There has been a lot of speculation in philosophy, music, writings, and film about the value of a life. How much is your life worth? What makes it valuable? We see people that tally themselves up by the amount of money they have – others, by the amount of money they give away. Some by the happiness they have and others by the size of their family. Would you die knowing you were saving another person’s life? Would you press the button knowing you would come into a fortune, but also knowing that someone somewhere would die?
I think that measuring the value of your life in dollar signs is greedy and foolish. Measuring it by happiness is absurd. After all, while it’s wonderful to be happy, some of the most influential and admirable historical figures suffered greatly, and I would not say their lack of joy made their lives less valuable. In this case, I think of Anne Frank, of Gandhi, and of Martin Luther King Jr. They had happiness, to be sure, but there were times of great misery and it was the conviction in those moments that has set them apart from others. And in family? There are many who I am sure are kind, wonderful people who by choice or nature are unable to have a family.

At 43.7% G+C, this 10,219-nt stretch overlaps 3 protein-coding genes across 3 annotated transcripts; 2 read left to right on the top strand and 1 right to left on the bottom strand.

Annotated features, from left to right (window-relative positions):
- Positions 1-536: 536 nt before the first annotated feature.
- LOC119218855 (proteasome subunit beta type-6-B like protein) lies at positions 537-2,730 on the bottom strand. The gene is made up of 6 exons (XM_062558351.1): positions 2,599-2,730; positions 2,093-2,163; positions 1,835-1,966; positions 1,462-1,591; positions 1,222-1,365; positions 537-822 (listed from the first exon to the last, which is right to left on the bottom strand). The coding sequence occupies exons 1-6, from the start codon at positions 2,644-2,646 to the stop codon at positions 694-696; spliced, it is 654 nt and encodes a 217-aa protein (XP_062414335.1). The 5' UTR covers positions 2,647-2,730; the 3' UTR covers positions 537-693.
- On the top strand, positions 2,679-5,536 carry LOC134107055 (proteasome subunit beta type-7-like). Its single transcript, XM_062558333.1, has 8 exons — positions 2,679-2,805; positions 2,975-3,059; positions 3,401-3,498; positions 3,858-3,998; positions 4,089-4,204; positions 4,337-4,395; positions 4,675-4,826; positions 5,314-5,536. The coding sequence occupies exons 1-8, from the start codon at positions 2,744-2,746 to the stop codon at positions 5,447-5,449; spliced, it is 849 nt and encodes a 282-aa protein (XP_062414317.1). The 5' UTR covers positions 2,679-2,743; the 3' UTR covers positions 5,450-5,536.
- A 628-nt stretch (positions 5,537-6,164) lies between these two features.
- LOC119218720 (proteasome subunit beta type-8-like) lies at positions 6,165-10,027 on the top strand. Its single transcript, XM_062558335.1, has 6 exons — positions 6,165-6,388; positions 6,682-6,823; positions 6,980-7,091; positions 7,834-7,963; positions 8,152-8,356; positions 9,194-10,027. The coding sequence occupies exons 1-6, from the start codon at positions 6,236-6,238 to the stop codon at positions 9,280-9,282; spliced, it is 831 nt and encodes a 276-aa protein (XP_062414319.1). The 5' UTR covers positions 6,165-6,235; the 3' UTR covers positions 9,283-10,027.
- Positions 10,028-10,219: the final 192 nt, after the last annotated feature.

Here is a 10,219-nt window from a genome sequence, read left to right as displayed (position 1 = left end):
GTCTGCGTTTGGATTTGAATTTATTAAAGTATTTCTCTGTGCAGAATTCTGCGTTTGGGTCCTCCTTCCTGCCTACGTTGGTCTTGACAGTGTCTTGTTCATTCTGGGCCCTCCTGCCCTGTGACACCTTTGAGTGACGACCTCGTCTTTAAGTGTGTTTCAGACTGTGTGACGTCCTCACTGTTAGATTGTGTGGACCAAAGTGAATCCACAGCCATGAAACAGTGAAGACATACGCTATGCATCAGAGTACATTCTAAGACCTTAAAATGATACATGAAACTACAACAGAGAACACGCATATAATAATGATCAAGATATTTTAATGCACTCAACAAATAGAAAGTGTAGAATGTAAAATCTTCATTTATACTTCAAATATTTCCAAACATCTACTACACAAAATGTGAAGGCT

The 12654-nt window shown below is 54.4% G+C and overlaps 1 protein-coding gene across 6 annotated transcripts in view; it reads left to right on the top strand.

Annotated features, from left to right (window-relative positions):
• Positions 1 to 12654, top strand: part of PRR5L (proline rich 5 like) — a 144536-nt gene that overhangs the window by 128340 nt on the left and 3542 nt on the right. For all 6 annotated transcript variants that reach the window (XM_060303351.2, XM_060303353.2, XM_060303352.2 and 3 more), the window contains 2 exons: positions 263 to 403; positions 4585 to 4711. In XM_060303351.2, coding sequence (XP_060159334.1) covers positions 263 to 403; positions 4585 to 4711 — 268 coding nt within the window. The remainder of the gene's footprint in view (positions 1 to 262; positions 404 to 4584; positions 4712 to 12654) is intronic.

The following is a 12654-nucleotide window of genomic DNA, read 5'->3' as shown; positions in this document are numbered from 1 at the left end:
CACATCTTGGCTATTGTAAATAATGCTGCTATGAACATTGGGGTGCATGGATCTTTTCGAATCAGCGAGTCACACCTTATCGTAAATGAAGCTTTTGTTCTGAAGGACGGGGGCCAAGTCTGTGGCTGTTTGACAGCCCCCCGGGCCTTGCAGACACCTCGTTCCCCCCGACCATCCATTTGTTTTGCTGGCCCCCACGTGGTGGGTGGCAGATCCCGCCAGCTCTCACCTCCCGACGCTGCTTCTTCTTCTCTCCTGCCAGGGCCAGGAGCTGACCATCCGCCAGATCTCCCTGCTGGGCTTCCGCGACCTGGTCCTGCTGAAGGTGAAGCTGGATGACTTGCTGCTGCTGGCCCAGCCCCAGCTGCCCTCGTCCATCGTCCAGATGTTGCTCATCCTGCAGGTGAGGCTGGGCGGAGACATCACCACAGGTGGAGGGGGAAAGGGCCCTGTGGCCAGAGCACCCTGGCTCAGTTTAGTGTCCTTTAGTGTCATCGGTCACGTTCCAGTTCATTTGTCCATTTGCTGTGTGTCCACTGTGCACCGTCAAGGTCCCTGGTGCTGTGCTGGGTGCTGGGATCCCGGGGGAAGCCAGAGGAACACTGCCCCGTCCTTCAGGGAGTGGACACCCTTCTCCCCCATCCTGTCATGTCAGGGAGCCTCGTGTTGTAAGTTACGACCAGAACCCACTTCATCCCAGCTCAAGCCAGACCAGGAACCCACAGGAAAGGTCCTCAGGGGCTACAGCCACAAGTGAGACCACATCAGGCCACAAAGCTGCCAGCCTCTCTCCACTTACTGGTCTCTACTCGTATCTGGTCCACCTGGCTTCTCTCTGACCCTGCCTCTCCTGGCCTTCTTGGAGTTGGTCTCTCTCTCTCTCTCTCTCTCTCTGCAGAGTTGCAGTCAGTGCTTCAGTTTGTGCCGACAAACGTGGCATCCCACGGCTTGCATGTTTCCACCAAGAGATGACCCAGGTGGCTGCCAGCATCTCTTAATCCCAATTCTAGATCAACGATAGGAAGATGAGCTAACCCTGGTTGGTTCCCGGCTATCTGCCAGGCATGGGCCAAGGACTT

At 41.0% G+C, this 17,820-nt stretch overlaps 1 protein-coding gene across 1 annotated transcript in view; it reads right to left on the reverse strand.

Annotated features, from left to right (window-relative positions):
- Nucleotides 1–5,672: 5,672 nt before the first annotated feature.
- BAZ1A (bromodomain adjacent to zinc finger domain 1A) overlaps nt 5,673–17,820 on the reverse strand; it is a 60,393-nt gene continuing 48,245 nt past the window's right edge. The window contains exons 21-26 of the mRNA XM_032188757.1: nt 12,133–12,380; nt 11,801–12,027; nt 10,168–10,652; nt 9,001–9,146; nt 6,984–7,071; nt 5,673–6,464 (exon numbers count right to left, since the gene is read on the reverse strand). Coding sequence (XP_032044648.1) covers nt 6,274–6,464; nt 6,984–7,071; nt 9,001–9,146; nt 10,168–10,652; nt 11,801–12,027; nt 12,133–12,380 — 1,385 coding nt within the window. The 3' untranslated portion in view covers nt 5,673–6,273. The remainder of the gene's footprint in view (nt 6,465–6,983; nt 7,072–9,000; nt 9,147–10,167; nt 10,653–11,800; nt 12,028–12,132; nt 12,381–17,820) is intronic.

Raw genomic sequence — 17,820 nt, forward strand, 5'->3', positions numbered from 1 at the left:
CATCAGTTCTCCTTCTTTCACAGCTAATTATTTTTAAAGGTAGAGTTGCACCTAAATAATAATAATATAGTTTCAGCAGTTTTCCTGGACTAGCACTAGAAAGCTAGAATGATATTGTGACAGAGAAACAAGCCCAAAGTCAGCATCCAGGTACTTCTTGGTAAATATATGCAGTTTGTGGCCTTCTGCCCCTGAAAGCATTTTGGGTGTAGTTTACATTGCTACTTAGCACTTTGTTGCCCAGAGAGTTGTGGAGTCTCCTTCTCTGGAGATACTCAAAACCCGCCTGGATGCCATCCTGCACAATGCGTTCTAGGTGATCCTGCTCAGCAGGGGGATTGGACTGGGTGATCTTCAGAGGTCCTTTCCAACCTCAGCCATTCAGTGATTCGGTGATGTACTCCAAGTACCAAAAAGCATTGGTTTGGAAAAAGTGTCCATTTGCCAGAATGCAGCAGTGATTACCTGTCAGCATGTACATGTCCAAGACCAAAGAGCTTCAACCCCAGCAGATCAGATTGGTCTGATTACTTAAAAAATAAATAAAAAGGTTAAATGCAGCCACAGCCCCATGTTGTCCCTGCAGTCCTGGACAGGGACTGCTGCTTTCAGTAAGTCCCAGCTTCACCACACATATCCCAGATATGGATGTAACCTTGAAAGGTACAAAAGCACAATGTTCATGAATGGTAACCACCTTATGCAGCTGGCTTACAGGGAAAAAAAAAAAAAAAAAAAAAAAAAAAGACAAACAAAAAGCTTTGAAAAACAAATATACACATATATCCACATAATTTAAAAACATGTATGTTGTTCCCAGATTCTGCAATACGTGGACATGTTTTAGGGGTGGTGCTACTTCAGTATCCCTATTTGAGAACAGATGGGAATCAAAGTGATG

There is a song called “Seasons of Love” that I think sums up my beliefs on the value of a life very well. It is the opening song (film version) of the musical Rent. For those unfamiliar, Rent tells the story of a group of young adults living in poverty in New York City at the turn-of-the-century. Each one has struggles – money, morality, health, and happiness. The opening songs asks bluntly “how do you measure a year?” and lists all the possibilities before settling on love. Love given and love received are incredible tokens. They show the true heart of a person, how they are valued by those around them, and how they choose to live their daily lives.
So for me, I chose to “measure [my] life in love”.